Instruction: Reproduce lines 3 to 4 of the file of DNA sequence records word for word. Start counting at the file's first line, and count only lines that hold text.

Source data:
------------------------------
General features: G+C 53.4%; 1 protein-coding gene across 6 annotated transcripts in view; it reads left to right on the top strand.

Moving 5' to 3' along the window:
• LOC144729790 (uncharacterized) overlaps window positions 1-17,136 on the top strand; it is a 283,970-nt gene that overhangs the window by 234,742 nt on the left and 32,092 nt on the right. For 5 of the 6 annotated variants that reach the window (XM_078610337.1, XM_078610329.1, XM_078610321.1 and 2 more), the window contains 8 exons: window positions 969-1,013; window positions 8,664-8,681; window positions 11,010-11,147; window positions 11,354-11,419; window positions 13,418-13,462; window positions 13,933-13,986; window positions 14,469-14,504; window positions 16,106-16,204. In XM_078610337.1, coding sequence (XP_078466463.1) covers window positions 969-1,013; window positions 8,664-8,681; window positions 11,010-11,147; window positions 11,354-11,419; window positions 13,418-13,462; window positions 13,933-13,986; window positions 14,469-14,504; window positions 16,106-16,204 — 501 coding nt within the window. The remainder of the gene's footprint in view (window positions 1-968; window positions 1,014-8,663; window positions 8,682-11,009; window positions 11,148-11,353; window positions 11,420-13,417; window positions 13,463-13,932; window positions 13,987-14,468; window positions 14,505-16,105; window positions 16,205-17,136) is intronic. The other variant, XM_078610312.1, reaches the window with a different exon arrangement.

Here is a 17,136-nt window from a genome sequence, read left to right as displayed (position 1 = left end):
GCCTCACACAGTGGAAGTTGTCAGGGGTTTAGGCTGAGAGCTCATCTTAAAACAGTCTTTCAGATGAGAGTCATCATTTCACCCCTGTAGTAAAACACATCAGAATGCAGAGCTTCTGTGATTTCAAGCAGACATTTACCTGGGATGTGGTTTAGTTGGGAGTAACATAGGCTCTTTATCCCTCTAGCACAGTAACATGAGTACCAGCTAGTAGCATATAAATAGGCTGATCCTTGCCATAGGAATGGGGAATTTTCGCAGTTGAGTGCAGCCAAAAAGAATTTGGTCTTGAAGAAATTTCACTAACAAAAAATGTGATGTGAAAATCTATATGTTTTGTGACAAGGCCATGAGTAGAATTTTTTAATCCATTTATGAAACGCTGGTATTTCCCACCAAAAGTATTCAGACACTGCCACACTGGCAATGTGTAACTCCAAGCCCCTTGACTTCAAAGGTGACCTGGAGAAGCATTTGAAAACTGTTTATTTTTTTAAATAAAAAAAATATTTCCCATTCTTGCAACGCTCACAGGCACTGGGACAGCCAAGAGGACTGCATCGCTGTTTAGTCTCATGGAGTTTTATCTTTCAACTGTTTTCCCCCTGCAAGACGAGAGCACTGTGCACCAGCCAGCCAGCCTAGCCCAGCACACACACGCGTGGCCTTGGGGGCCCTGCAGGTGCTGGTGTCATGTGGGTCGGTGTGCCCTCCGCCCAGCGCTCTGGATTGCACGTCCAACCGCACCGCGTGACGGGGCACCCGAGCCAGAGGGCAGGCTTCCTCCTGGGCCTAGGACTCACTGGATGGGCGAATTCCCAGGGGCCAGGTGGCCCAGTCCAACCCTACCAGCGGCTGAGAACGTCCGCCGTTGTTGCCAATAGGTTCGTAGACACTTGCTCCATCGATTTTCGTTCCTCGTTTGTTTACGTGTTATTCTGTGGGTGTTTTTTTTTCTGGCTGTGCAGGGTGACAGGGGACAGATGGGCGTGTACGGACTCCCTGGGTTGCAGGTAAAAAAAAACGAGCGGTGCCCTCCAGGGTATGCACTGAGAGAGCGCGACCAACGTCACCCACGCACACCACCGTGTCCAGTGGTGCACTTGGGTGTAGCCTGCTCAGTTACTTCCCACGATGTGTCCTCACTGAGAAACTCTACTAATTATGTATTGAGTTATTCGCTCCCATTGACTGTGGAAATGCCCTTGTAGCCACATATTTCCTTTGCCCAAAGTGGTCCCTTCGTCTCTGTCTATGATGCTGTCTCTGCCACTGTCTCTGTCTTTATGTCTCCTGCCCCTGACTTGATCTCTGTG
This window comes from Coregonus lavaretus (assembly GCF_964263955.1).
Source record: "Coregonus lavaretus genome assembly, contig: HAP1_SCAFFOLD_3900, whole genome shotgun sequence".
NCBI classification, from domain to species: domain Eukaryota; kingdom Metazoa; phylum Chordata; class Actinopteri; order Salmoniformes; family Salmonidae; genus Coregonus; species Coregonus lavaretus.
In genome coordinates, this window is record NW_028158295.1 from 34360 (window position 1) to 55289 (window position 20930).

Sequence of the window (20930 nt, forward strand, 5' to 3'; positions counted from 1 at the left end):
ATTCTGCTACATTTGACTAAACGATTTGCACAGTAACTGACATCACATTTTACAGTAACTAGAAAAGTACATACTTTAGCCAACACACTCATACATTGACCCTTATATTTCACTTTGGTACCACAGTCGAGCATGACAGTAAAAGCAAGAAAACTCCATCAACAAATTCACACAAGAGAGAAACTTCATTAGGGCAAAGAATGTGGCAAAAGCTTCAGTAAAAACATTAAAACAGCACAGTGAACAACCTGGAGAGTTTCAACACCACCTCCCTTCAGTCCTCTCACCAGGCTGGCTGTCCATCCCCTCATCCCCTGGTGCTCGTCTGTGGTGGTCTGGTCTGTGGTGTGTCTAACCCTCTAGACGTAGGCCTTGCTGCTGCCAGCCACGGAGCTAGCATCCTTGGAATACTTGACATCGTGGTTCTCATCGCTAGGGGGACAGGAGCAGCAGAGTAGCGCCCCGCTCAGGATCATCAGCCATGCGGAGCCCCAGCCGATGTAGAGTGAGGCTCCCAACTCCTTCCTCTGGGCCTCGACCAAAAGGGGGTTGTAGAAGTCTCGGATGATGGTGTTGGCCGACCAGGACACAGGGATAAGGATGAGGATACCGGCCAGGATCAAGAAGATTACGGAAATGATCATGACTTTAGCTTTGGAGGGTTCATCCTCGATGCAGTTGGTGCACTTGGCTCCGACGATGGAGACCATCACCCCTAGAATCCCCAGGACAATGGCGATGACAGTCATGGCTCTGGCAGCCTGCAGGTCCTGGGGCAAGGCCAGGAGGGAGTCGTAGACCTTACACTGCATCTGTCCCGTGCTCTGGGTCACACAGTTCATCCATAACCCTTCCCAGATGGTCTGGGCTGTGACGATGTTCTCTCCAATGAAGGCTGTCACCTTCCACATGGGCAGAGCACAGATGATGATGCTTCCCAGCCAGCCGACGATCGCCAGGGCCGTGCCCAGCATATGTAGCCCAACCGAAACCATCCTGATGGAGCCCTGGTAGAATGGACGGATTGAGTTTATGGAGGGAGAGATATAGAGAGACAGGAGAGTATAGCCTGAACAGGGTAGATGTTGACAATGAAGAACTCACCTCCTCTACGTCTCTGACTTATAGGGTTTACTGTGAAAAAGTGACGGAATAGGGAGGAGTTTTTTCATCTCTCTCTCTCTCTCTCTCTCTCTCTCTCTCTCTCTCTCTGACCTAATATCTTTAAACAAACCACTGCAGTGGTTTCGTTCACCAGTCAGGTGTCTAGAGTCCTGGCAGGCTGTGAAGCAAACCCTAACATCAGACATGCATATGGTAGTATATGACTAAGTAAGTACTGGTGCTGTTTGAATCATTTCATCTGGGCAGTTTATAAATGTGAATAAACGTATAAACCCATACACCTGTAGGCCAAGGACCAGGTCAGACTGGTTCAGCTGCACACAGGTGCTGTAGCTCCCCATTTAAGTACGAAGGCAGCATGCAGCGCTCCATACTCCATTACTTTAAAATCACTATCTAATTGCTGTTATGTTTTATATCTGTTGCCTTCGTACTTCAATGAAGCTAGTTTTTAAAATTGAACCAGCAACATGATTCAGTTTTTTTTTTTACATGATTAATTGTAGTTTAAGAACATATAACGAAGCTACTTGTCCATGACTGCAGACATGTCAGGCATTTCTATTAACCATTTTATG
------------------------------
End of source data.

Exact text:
• LOC144729790 (uncharacterized) overlaps window positions 1-17,136 on the top strand; it is a 283,970-nt gene that overhangs the window by 234,742 nt on the left and 32,092 nt on the right. For 5 of the 6 annotated variants that reach the window (XM_078610337.1, XM_078610329.1, XM_078610321.1 and 2 more), the window contains 8 exons: window positions 969-1,013; window positions 8,664-8,681; window positions 11,010-11,147; window positions 11,354-11,419; window positions 13,418-13,462; window positions 13,933-13,986; window positions 14,469-14,504; window positions 16,106-16,204. In XM_078610337.1, coding sequence (XP_078466463.1) covers window positions 969-1,013; window positions 8,664-8,681; window positions 11,010-11,147; window positions 11,354-11,419; window positions 13,418-13,462; window positions 13,933-13,986; window positions 14,469-14,504; window positions 16,106-16,204 — 501 coding nt within the window. The remainder of the gene's footprint in view (window positions 1-968; window positions 1,014-8,663; window positions 8,682-11,009; window positions 11,148-11,353; window positions 11,420-13,417; window positions 13,463-13,932; window positions 13,987-14,468; window positions 14,505-16,105; window positions 16,205-17,136) is intronic. The other variant, XM_078610312.1, reaches the window with a different exon arrangement.

Here is a 17,136-nt window from a genome sequence, read left to right as displayed (position 1 = left end):